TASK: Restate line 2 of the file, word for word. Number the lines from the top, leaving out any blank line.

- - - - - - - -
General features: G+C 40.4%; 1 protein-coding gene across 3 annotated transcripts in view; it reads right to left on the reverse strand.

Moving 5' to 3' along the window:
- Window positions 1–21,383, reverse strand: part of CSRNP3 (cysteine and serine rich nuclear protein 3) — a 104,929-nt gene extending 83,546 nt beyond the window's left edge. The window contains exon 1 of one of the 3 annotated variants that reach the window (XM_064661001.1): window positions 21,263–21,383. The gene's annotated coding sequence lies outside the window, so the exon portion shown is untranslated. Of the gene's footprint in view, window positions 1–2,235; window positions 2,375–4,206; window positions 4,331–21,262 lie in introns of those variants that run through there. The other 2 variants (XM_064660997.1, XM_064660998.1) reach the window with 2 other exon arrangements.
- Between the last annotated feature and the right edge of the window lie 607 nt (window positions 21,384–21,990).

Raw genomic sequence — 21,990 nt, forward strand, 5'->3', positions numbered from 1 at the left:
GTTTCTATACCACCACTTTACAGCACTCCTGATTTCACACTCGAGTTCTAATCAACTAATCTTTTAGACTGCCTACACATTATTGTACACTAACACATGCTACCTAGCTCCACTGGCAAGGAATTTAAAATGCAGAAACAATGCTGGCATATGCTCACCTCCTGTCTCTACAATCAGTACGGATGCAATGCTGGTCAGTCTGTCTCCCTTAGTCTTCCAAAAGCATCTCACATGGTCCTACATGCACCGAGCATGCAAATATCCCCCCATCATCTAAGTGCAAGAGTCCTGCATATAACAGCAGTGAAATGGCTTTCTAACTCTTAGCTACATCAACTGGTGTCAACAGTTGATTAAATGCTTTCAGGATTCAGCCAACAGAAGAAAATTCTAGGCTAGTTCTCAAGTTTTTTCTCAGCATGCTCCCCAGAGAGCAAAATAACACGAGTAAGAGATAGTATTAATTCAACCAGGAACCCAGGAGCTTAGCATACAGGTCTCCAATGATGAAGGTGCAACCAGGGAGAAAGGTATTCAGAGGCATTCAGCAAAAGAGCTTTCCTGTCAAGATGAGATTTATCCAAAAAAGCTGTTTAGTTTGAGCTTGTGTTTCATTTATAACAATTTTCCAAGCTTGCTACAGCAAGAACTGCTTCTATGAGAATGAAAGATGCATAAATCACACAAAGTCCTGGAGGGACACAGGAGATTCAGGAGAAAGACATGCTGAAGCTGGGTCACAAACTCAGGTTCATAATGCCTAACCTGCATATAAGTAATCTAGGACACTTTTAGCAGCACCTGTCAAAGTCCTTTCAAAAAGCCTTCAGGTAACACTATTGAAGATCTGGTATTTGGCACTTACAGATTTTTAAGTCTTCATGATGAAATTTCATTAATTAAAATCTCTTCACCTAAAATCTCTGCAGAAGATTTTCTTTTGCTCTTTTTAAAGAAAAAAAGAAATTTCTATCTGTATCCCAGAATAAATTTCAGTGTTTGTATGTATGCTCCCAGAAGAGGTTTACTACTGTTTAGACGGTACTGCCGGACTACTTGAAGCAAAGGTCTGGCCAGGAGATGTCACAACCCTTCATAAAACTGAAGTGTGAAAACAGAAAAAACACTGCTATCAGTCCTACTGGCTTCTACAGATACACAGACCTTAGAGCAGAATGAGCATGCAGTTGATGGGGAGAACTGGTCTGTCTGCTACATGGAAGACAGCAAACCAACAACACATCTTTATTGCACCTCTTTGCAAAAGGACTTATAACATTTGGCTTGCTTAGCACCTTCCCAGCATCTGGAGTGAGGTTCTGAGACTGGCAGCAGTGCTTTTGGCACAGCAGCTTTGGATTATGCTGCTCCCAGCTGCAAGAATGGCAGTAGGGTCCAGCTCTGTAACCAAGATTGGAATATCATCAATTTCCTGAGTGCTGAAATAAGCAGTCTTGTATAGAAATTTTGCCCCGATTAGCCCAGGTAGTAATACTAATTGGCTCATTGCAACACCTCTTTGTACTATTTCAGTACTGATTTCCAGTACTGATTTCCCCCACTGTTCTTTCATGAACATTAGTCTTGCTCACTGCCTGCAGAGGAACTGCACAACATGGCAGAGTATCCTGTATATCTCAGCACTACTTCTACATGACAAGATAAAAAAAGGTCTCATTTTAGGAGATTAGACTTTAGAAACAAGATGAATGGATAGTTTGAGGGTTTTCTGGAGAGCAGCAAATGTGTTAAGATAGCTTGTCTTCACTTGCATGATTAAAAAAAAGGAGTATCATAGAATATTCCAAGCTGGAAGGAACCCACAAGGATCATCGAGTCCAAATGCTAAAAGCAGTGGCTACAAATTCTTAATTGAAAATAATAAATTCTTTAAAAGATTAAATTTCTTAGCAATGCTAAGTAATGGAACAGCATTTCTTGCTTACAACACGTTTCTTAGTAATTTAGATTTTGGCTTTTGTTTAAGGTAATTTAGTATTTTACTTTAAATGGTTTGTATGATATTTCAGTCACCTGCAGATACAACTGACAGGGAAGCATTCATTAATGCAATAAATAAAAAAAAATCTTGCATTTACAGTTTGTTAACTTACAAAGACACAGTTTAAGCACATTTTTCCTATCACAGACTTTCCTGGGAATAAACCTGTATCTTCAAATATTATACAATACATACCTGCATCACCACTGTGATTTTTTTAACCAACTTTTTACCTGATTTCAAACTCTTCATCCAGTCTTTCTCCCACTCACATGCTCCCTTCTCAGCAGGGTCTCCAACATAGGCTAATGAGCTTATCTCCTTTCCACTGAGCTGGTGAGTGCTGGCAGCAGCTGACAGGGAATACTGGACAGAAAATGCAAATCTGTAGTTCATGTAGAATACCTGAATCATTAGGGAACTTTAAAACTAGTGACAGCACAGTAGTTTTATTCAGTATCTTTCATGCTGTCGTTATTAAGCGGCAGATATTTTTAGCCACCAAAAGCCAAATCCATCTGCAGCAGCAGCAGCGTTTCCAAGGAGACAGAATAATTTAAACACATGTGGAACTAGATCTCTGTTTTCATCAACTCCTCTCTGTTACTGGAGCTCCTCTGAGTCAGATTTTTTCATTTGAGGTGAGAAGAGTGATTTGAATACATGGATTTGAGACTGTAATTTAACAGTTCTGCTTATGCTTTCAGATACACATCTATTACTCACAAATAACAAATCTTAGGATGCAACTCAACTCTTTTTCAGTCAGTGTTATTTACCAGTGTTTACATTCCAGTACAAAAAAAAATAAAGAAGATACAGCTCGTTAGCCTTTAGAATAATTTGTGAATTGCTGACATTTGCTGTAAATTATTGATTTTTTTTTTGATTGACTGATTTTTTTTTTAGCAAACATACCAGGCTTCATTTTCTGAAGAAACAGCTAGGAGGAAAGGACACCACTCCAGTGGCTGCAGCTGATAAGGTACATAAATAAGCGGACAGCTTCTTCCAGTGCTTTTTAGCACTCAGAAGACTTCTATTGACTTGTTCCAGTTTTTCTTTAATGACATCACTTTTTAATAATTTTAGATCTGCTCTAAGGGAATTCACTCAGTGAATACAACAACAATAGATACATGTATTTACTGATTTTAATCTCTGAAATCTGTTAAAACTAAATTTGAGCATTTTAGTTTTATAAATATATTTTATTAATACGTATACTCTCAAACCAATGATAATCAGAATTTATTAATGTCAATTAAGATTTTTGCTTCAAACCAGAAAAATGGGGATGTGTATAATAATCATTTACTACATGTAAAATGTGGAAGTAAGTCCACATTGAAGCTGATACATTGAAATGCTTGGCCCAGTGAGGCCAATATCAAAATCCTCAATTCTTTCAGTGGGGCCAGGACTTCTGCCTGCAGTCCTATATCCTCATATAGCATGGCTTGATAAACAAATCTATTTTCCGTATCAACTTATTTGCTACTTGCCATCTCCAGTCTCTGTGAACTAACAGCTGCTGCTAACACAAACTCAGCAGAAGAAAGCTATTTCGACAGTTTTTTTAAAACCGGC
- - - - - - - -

Moving 5' to 3' along the window: